Electrochemical reduction produces cleaner products from bio-crude

September 20, 2020 |

In Washington, a new review by researchers at Pacific Northwest National Laboratory offer a solution to capture unused materials like sewage, food waste and wood chips: mini-refineries located near waste sources that process biomass using electrochemical reduction reactions powered by renewable energy and found that electrochemical reduction produces cleaner products from bio-crude.

Well-known electrochemical reduction reactions are one path toward milder conditions needed for energy-efficient mini-refineries. In these reactions, electricity and a metal catalyst, rather than hydrogen gas and heat, propel the molecular transformations. Other molecules in the mixture can also be simultaneously scavenged to provide hydrogen atoms during the reaction.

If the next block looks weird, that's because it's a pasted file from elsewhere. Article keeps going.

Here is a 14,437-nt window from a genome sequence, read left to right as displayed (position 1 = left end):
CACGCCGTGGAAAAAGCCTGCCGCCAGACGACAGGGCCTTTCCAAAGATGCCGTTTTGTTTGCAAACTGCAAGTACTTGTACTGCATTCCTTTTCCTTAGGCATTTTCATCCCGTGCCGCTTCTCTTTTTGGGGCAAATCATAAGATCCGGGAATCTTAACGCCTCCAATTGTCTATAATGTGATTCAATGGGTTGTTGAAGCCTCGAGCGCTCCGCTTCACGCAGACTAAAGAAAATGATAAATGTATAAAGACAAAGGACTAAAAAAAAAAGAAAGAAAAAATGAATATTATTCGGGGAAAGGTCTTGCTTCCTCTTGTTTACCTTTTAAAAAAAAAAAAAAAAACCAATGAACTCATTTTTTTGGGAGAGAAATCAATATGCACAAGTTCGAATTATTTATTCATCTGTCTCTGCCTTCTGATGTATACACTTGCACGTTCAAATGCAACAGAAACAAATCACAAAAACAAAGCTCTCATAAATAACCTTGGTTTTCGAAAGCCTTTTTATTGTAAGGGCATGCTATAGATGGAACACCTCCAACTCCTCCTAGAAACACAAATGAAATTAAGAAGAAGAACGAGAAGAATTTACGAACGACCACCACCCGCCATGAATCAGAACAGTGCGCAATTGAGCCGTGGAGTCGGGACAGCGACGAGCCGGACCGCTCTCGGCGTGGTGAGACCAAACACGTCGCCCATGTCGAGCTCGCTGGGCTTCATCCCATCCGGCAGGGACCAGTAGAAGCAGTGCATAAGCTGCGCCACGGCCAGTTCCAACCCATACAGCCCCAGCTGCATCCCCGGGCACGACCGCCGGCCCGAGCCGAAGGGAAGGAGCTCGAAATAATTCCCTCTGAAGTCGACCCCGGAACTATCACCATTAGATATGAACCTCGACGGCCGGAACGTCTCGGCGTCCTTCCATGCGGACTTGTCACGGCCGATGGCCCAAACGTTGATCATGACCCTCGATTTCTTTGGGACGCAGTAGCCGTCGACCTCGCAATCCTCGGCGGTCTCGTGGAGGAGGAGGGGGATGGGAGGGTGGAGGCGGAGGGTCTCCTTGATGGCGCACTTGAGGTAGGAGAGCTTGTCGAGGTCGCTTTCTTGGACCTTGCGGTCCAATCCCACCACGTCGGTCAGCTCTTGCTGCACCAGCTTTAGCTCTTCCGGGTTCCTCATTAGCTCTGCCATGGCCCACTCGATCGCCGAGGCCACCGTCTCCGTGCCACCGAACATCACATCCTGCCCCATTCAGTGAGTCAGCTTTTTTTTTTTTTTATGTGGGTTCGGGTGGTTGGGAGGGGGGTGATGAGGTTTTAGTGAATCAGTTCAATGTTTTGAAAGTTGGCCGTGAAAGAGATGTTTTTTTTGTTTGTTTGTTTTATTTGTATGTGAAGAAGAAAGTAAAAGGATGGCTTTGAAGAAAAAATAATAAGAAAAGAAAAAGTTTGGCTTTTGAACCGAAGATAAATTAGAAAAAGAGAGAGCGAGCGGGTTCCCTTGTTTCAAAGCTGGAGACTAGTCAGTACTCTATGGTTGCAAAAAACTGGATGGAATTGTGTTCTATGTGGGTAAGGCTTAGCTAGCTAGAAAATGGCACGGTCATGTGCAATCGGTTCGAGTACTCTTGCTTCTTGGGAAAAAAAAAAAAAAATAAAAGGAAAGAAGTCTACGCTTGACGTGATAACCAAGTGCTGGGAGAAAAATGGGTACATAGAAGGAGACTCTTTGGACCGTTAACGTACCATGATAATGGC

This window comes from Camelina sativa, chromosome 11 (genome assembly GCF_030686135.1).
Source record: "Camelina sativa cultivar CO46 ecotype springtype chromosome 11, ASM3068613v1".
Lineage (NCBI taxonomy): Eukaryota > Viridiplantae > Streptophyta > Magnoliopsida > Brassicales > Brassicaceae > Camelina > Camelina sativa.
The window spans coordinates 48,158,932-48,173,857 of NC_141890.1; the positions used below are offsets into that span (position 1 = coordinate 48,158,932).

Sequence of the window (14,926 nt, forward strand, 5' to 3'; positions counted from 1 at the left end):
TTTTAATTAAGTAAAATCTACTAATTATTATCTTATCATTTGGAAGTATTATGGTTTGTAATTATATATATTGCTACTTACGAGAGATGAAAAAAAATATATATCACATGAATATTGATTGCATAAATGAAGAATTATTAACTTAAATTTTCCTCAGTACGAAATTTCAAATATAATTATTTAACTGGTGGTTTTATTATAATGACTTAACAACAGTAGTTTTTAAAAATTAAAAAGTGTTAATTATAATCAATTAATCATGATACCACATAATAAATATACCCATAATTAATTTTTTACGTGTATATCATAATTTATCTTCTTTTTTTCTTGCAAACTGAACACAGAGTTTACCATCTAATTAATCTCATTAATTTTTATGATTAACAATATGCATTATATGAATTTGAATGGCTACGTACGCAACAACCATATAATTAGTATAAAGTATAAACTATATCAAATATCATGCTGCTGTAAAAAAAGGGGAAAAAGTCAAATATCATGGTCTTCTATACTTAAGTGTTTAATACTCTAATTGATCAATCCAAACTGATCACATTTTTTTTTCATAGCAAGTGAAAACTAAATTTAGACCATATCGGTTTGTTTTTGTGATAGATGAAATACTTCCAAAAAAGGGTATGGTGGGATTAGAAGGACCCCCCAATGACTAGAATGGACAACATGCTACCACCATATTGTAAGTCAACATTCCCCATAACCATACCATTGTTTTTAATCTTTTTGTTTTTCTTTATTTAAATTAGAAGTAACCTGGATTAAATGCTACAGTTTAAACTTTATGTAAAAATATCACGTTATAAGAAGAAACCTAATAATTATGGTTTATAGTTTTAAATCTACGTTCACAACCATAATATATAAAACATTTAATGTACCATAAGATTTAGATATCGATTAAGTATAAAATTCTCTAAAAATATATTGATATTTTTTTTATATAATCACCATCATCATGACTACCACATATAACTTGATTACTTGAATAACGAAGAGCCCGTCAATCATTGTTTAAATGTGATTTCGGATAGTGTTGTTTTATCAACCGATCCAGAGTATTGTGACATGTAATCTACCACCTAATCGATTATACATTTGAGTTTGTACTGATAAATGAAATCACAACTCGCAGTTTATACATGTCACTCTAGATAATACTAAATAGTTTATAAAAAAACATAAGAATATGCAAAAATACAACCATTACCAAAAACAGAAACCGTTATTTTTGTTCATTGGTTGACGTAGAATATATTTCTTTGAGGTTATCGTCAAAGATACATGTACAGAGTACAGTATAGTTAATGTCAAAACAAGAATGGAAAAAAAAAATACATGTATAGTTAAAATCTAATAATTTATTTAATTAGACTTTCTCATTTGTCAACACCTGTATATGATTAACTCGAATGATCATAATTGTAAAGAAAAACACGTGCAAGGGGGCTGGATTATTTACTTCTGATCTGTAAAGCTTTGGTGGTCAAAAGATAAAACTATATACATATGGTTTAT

Compared to thermochemical reduction with hydrogen gas, electrochemical reductions of specific molecules in bio-oil can happen faster without increasing the reaction temperature and produce fewer byproducts. This means that fewer purification steps are needed later in production, which improves the energy efficiency of the whole process.

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Category: Fuels

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